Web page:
New York State Senators Agree To Propose Legislation That Will Apply Child Labor Laws To Underage Models

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Encouraging news today from The Model Alliance! New York state senators Jeffrey Klein and Diane Sevino have agreed to introduce legislation that would drastically improve the working conditions for models under the age of 18.

Despite the fact that the majority of models enter the business between the ages of 13 and and 16, teen models are not protected by the child labor laws the Department of Labor currently enforces for other types of underage performers. Instead, they fall under the jurisdiction of the Department of Education, whose laws are much weaker and rarely enforced. This leads to many underage models working longer hours than they are supposed to, often without pay, showing up to shoots unchaperoned, and dropping out of school, which I think most people can agree are problems that needs to be fixed.

“When I started modeling at 15,” writes MA board member Trish Goff in the Alliance’s newsletter, “there were no provisions for on-set tutors and so I dropped out of school.  Although I was one of the lucky ones who went on to a successful career as a model, as a child I should never have been forced to make that choice — between modeling and education.”

The letter continues:

Many models begin their careers as children, and are faced with pressures and choices they should not have to deal with on their own.  Often, these pressures include nudity, sexual demands, starvation dieting, working long hours for no pay, and foregoing education, and the choices made as children may have long-lasting repercussions. “The fact is that very few models ‘make it,’ and so many young women sacrifice education and wellbeing for misdirected hopes about what modeling might someday bring. I believe education should come first,” says Carre Otis.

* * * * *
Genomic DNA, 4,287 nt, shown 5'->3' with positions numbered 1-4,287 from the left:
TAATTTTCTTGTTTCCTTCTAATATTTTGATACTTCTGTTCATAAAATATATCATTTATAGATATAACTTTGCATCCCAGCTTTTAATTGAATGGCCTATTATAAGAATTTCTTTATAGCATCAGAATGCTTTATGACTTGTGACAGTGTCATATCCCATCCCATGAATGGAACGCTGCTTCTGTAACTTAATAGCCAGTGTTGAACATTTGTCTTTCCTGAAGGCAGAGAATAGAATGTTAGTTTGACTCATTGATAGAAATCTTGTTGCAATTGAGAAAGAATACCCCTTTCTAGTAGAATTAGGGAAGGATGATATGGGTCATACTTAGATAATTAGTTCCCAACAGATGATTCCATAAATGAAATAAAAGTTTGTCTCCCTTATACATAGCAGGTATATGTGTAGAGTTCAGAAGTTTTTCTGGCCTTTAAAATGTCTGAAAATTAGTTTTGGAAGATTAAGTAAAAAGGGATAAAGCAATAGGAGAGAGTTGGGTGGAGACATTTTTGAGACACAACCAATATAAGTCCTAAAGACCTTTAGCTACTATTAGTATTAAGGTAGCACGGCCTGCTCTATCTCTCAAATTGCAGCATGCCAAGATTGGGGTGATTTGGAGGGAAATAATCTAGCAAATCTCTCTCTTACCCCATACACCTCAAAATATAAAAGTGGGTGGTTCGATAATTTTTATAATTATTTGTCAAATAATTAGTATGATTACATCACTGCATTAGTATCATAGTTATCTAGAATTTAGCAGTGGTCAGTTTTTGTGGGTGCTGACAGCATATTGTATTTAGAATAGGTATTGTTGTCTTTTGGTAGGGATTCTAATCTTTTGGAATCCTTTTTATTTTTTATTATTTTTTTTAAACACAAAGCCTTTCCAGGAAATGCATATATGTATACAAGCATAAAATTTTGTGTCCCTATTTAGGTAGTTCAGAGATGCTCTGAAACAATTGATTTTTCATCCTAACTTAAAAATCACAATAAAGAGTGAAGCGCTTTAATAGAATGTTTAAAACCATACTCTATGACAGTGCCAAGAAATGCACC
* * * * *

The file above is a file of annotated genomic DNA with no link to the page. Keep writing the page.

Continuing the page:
It seems like a no-brainer that child and teen models should be afforded the same protections as other child performers, and I imagine anyone who takes a stance against this (“this” being “adequate child labor laws”) will have a tough PR case to make. (I’m looking at you, Marc Jacobs.) The Alliance is not even trying to overhaul child labor laws; they just want to apply the same protections to all child performers across the board. Marc Jacobs’ “creative freedom” is no match for logic and ethics, right?

You can go here to read the protections that legislators are trying to enact for underage models, and here to sign a petition directed at New York’s Governor, Attorney General, Department of Labor, and Department of Education. You can also go here to read high profile models’ reactions to the proposed regulations. I’m especially appalled by Shalom Harlow‘s story:

I started working as a model at the age of 15. I know first-hand the acute vulnerability of being a child working in an unregulated adult industry. It was not uncommon to be put in situations where I was asked to do things by adults in positions of authority to whom an answer “NO” would put my job at risk. For instance, during show seasons, there were many times I slept on a fitting room floor until 3 or 4 o’clock in the morning, waiting to fit a dress, with an 18 hour work day ahead of me. At the time, I had no recourse available to protect my basic needs for food and sleep. It seems obvious to me that children should be protected in any work environment they participate in, and child models are no exception.

That, right there, is some seriously Dickensian shit. 15-year-old girls should not have to sleep on the floor, people. Anyone who thinks they should is a monster, end of story.

(Via The Model Alliance)

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    • Eileen

      How is this even a thing? 17-year-old actors, even though in many states they’re old enough to drop out of school, still have on-set tutors. Models are generally treated like crap, it’s true, and a 14-year-old model is sold as a woman whereas a 14-year-old actor is sold as a child, but how is it legal to treat them differently?